The Road Less Traveled: The Faster Path to Biological Insights
Researchers continue to mine the genome for clues that assist in understanding susceptibility to disease, selection of targets for combating disease, and the biomarkers indicating response. Surprisingly, though, a fast and valuable source of data that can either lead or strengthen this pursuit is not always part of the equation.
What’s Missing in Your Research?
While we should retain our commitment to understanding biology through standard cell and molecular biology tools, it is important to remind ourselves that metabolites have been, and continue to be, a staple for clinical and in vivo decision making.
- Well-known metabolites, such as glucose, cholesterol, creatinine, bilirubin and thyroid hormone, are used as routine barometers for assessing diabetes, heart disease, renal, hepatic and thyroid function.
- In screening newborns for inborn errors of metabolism (IEMs), the levels of certain blood metabolites are used as surrogates for signifying a clinical condition arising from a genetic mutation.
- Importantly, more subtle phenotypes, such as susceptibility to a disease, response to a drug, or prognosis, may also have a biochemical “fingerprint.”
There is a strong, well-established association between the metabolite and the phenotype. In fact, this understanding formed the basis of almost a century of metabolic investigation from famous researchers including Krebs, Warburg, Cori and Pasteur.
Despite this, the last several decades have intensely focused on the molecular genetic basis of biology. Metabolism research didn’t fade because it lacked value in understanding biology; it was simply the genuine and vigorous interest in gene function that relegated it to a less favored life science discipline.
Although undeniably important as our foundational blueprint, DNA reflects the risk or potential for disease. In many instances, though, a complex network of genes, transcripts, proteins and regulation conspires with the environment and microbiome to result in a physiological or phenotypic change.
Key to the value of metabolites is that they may reflect all of these factors, and metabolites themselves may play an integral role in the activity of genes and proteins through epigenetic alterations and post-translational modifications.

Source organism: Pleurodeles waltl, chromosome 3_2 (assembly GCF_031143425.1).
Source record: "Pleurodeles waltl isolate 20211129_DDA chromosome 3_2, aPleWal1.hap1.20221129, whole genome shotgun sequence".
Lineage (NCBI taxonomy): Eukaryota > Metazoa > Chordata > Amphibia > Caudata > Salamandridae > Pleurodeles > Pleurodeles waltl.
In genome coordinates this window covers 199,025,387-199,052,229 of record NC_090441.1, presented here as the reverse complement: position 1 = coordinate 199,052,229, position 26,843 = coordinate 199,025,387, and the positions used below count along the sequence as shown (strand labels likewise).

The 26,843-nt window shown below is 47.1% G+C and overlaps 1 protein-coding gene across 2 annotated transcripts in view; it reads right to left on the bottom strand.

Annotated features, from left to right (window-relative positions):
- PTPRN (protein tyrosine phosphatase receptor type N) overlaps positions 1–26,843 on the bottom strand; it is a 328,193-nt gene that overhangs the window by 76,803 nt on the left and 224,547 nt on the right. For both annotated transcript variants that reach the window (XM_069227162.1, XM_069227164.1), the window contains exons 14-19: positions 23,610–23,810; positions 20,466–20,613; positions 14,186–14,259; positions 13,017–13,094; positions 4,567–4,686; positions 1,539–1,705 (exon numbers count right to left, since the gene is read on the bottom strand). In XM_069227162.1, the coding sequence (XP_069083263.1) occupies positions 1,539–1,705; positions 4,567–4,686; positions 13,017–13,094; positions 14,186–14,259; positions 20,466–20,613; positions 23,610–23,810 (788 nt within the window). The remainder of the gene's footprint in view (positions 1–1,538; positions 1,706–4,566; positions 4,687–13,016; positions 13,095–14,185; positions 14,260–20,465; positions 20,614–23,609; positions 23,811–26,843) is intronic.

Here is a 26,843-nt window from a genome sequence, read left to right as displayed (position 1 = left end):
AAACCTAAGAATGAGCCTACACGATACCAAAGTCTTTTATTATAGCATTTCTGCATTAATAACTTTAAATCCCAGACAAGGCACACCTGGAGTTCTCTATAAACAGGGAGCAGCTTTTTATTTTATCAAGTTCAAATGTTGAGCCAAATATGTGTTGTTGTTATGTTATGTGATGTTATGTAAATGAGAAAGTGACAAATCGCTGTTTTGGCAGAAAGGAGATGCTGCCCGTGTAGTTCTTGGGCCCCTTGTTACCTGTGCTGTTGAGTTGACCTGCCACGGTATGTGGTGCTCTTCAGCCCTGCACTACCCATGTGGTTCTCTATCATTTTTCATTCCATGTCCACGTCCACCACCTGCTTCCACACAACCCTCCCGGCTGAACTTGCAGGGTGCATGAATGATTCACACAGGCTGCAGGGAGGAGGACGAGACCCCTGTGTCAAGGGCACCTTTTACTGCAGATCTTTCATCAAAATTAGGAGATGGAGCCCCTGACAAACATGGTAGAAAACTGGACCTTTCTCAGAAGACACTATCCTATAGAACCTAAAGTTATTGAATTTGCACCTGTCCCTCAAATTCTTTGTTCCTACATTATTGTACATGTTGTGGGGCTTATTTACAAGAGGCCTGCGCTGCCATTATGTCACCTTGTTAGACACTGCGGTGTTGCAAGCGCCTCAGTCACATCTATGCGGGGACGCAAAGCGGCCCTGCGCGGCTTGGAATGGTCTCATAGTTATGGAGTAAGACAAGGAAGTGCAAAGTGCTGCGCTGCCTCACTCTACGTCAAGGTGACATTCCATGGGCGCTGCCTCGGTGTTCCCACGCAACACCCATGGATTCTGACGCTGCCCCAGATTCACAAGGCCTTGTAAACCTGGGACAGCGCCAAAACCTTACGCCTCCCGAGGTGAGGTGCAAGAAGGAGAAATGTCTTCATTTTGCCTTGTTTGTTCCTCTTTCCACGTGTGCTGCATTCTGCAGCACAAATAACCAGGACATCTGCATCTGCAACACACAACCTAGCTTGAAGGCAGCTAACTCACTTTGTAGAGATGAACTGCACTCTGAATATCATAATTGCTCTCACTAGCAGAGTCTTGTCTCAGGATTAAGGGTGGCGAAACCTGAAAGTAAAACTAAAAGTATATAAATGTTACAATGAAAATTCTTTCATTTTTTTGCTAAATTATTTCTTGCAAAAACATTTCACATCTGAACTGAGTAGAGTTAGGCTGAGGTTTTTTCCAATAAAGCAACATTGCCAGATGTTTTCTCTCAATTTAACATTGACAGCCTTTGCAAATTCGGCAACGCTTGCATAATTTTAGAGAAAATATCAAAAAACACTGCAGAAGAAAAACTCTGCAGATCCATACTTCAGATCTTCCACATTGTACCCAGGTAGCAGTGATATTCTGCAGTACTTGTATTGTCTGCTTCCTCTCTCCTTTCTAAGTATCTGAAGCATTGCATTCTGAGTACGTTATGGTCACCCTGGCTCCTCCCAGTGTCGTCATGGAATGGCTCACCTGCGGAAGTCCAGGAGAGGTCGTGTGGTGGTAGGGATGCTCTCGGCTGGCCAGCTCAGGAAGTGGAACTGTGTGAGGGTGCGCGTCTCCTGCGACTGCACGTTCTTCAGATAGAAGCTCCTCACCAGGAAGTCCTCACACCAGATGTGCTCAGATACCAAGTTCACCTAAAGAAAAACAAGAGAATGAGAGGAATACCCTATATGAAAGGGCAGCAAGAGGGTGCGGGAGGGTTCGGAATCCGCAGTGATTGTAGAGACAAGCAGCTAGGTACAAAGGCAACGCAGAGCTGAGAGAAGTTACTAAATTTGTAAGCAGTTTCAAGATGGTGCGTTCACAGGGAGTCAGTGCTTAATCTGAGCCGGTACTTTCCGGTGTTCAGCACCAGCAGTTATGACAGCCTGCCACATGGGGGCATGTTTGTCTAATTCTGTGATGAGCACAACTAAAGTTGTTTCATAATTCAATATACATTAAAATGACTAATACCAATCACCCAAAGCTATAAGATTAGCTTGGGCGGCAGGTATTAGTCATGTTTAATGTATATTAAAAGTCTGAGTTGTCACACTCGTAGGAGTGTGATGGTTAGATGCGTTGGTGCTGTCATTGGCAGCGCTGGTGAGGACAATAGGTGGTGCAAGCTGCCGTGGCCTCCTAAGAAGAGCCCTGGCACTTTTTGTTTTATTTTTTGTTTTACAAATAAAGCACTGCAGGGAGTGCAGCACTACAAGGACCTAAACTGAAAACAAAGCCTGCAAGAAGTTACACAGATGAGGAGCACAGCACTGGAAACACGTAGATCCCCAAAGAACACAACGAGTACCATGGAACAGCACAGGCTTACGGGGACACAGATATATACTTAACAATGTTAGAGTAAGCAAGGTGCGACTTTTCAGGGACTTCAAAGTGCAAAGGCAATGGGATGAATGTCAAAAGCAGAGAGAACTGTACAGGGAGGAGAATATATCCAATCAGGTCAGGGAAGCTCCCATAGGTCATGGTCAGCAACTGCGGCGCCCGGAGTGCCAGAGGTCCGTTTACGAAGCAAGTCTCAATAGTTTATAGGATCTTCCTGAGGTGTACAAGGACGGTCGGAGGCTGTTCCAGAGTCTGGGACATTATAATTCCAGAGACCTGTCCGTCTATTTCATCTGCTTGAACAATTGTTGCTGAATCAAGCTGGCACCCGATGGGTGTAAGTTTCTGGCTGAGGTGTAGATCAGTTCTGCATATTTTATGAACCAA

From a biomarker discovery perspective, metabolites are particularly attractive since they can be identified from any biological sample type, including cells, media, tissues, body fluids, and even exhaled breath condensate.
In addition, since metabolism is central to all living things, many pathways are highly conserved, making findings particularly translatable across species. Therefore, if a biomarker is identified in a pre-clinical model, it has a strong potential to have relevance in human disease.
Advances in Metabolomics Technology Speed the Path
So, why aren’t metabolites routinely surveyed to address biomarker and R&D objectives? Aside from the genomic focus mentioned above, another issue at the heart of this question is the fact that building the technology is extremely challenging. Until recently, technologies that could fully exploit the information embedded in the metabolome did not exist.
Given the chemical diversity of metabolites (e.g., carbohydrates, organic acids, lipids, etc.), immense technical challenges existed in tapping into this data stream, but a key advance came from the development of software tools that could provide rapid metabolite identification and QC of the data. Today, metabolomics, the technology for widespread metabolic analysis, offers an extremely effective, accurate means for examining metabolism.
Metabolomics can be done on an industrial scale resulting in the discovery of novel biomarkers and actionable biological insight. As appreciated by over a century of biochemistry and contemporary clinical testing, surveying metabolism offers an integrated vantage-point for understanding complex biological states, such as disease or drug response. The signatures that accompany these states can serve as clinically useful biomarkers.
We Have a Biomarker! What’s Next?
Metabolomics frequently produces unexpected biomarkers and disease insight, even in extensively studied disease states. Perhaps the best example of this is in cancer, where it is now appreciated that all major oncogenic drivers induce a change in the metabolic phenotype.
Metabolomic studies in recent years, as evidenced by the proliferation of peer-reviewed publications (including top journal publications), have led to breakthroughs in disease understanding and treatments. Like genomics, metabolomics offers value in any biological research area. In fact, metabolomics has resulted in successful outcomes in numerous fields, including oncology, metabolic disease, cardiovascular disease, respiratory and rare diseases.
No matter the disease area, metabolites are an important probe of phenotypic or physiological inquiry that goes beyond genomics. Metabolomics has matured to a point where meaningful advancement of biological insights and identification of sensitive and specific biomarkers can occur in a range of different diseases.
Metabolomics applications continue to grow and provide unprecedented knowledge for clinicians and life sciences researchers across many industries and academic and government organizations. This expanding technology for biomarker discovery is now routinely used in disease research, pharmaceutical development, nutrition and agriculture. Metabolomics is also rapidly moving into clinical applications to promote wellness and diagnose and treat diseases.
If you’d like to learn how to add metabolomics to your research, please contact us.